What concepts? 

Well, I'm making use of opposition reflex here in much the same way we often do when teaching a restrained recall — holding the dog back and encouraging them to pull forward leads to a naturally dynamic and enthusiastic behavior. I'm also using a location specific marker ("Get it" means food out on the floor) and combining those things with the visual prompt of the food being consistently delivered on the target. 

This is the method I typically use when starting a new dog in Treibball, since it's quick and it builds an interest in searching out the target that can then carry over nicely to going out and around a ball to find their target even when they can't see it.

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  2715 Hits
2715 Hits

E191: Julie Flanery - "How do I train that?"

How do YOU choose which technique(s) you'll use for a particular behavior? We do a deep dive into that question with Julie Flanery in this week's podcast.

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  3136 Hits
3136 Hits

Improving Your Heeling the Easy Way!!

Does your dog heel wide? Does he forge or sit crooked? Is she wrapping around your body? It's likely that your reward placement has contributed to these problems!

Heeling is such a complicated behavior. Pair that with the fact that dogs want to go where the rewards come from, and you can have a mess on your hands pretty quickly!

When I help my students with heeling troubleshooting, so often the fix, or at least part of it, is changing the reward placement. It's pretty incredible what a change this can make!

Many people hold treats in their right hands, and they reward by reaching across the front of their bodies and treating the dog, either from the right hand or by passing it to the left. Generally when I see people give the dog the treat, it's being delivered with the dog's head wrapped in front of the handler's left leg. Reward this way a few dozen times, and you'll see your dog wrapping and forging in order to get closer to where those treats are coming from!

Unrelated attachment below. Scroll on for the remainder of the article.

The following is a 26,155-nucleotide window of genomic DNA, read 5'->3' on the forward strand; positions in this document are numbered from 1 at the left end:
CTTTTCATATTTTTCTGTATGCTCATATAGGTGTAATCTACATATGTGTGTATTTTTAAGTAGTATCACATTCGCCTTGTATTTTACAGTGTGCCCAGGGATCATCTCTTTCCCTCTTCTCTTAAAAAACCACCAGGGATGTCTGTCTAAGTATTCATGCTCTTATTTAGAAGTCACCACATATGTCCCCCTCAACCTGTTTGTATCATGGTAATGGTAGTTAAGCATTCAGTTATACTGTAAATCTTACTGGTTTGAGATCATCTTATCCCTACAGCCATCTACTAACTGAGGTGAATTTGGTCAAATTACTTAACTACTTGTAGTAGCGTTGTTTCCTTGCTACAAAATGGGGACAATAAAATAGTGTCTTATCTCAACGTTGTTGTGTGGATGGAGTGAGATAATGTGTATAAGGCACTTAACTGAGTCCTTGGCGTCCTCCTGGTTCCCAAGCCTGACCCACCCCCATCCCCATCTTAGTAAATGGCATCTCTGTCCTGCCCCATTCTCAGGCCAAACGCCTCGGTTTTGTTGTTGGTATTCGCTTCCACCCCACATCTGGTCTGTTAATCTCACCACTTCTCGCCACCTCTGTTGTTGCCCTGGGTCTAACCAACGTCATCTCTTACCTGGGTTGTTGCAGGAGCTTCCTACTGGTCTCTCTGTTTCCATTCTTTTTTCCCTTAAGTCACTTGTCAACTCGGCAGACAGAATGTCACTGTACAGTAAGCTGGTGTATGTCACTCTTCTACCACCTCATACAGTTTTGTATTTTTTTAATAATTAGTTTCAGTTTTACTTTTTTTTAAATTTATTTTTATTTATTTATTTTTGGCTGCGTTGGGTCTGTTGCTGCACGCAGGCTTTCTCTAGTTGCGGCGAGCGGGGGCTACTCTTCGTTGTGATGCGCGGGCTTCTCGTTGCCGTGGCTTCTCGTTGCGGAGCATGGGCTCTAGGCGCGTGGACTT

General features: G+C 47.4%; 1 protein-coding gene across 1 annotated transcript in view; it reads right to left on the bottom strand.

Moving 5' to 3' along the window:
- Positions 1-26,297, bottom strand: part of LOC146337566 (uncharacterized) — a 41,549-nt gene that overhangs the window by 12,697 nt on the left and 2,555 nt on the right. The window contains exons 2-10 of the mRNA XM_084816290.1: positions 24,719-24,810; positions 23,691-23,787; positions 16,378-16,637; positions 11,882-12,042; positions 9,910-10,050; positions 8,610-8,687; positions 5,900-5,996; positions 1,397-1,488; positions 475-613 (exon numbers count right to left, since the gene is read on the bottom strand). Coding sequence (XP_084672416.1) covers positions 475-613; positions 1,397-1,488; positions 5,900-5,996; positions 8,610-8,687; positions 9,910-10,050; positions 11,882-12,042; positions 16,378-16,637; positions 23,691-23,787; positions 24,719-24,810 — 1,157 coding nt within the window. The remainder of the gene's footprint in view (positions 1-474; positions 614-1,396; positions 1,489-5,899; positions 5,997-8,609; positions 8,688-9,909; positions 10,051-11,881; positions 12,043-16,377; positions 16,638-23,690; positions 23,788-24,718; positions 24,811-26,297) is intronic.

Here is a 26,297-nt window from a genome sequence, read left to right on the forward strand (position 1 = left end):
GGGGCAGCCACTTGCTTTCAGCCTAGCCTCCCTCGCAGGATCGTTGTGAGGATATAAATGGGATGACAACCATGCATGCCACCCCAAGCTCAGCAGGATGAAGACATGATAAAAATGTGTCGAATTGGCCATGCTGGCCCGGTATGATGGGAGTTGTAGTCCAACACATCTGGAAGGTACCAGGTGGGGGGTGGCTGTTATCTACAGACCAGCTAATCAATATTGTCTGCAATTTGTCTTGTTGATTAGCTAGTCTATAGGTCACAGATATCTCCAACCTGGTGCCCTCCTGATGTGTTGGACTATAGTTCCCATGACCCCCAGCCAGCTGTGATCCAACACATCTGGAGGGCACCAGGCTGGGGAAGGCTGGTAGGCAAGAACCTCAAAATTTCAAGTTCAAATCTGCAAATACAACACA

Another common way to reward the dog for heeling is by spitting food. Sounds like a great way to teach the dog attention, right? Here's the problem - in order for the dog to see your face, he has to forge and wrap.

You can see how rewarding this way can set up the dog for some issues, yet most people aren't even aware that they are doing it! Thankfully, it's a simple fix that can make a big difference!

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  5298 Hits
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5298 Hits

E190: Kamal Fernandez - The Building Blocks of A Dog's Life

Kamal and I talk about proactive socialization for lockdown, life, and longevity — including how to tailor socialization to the dog in front of you, and why socialization isn't a one-size-fits-all process.

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  4620 Hits
4620 Hits

Play with Dogs: Play for Everyone!

I think playing with dogs is a really good idea.

When people play with their dogs, they like them better. They smile more. Their dogs start to look towards them more easily and frequently.

In short – it's just nice. It's nice for people and it's nice for dogs.

So. How does one play with a dog?

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  5714 Hits
5714 Hits